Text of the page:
# du -sh
8.0K .

Storage Overcommitment

Let’s go beyond the provisioning a bit. We mentioned Storage Overcommitment earlier, but we havent experimented that. Let’s try creating a sparse file with very huge hole inside, even bigger than total space that the OS has. Is it possible?

/* long long is necessary, as int will be eventually overflowed
long long capacity = 1024LL*1024*1024*500; // 500G
# ls -lh
-rw-r--r-- 1 root root 501G May 23 16:57 thin.disk
# df -h /
/dev/vda2 99G 44G 51G 47% /

A 500GB image in a 100G system, what a surprise, isn’t it?

Conclusion

Storage is always one of the biggest as well as slowest part of any enterprise system that needs extensive care from system admins. Having more knowledge about it may open paths for performance tuning, which is critical for storage usage.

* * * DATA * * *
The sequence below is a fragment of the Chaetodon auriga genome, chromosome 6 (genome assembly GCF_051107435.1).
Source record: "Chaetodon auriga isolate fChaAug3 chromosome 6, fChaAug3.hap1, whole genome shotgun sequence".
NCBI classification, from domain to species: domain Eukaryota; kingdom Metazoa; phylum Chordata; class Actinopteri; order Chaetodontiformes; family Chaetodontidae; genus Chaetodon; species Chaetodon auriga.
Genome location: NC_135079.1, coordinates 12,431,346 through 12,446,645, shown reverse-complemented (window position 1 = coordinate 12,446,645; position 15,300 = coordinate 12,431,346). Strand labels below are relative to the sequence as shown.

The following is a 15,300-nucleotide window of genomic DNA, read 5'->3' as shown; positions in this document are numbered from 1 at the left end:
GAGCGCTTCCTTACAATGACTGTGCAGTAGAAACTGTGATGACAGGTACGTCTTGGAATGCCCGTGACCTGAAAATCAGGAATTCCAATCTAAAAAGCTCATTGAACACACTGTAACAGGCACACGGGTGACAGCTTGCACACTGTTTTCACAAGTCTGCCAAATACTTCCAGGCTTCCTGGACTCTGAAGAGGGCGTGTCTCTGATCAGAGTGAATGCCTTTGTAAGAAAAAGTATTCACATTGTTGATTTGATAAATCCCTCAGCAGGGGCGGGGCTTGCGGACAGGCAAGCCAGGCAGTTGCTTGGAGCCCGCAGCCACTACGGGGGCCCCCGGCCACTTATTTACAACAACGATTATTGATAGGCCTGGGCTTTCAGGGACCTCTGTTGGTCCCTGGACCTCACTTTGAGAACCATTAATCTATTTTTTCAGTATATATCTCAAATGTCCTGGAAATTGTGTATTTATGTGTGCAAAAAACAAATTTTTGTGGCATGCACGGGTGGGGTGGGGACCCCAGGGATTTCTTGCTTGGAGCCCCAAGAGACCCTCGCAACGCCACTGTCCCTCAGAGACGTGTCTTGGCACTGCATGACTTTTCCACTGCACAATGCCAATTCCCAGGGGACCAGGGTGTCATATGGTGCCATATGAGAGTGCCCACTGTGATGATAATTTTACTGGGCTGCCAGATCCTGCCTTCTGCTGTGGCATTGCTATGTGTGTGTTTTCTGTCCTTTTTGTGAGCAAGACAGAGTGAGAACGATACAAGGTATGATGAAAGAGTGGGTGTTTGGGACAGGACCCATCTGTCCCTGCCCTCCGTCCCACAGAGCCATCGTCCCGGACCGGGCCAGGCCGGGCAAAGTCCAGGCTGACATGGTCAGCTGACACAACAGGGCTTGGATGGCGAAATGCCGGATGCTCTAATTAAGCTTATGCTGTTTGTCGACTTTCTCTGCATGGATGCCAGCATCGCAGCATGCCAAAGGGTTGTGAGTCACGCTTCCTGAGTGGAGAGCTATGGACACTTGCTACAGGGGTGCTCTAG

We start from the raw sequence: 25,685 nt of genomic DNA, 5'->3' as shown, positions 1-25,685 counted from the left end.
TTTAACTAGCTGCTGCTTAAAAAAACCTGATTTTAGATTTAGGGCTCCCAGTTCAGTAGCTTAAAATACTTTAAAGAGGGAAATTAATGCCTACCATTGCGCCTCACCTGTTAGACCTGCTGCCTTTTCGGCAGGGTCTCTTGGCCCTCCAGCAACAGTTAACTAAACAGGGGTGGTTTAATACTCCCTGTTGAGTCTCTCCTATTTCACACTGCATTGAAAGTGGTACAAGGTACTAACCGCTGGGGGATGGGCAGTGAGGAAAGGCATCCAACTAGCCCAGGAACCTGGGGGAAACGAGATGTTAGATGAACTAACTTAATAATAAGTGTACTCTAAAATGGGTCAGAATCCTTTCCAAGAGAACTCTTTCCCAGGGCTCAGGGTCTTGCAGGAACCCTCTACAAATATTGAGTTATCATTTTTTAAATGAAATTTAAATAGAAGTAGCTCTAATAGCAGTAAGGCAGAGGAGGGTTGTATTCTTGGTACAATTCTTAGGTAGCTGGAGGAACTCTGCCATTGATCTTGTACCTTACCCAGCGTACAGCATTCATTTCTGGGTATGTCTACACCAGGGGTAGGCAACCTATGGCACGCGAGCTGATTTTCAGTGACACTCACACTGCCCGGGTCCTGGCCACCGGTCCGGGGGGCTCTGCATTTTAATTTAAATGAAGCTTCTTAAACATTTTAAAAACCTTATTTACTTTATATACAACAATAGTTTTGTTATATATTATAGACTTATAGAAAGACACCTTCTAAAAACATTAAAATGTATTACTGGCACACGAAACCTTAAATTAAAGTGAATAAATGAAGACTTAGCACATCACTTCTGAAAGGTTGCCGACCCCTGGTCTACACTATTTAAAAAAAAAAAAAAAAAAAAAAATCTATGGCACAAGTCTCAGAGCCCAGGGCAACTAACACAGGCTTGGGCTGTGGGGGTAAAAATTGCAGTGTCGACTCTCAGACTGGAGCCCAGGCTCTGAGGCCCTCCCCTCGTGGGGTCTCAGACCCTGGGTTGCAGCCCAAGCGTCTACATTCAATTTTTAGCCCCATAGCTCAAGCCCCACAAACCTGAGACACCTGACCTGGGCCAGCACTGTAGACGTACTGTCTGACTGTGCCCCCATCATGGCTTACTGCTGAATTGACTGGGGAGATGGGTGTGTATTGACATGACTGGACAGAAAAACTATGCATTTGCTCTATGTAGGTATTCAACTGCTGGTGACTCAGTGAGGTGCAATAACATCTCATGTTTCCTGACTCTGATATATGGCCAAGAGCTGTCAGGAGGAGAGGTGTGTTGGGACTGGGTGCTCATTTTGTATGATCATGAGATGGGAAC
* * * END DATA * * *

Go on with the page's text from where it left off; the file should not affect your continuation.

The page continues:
Understanding 2 types of Storage Provisioning and their pros and cons is quite fundamental nowadays, because many services are making use of these cool features. We now know when and why Thin provisioning should be used, so as Thick. Even more than that, we experimented it by our own hands in low level system, and understood some unexpectations with the tools we think we know them best, which are also kinda great to some extent.

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CocCoc Techblog

Written by

From engineers who’re devoting their time to the Vietnamese browser and search engine.

The Startup

Medium's largest active publication, followed by +731K people. Follow to join our community.

CocCoc Techblog

Written by

From engineers who’re devoting their time to the Vietnamese browser and search engine.

The Startup

Medium's largest active publication, followed by +731K people. Follow to join our community.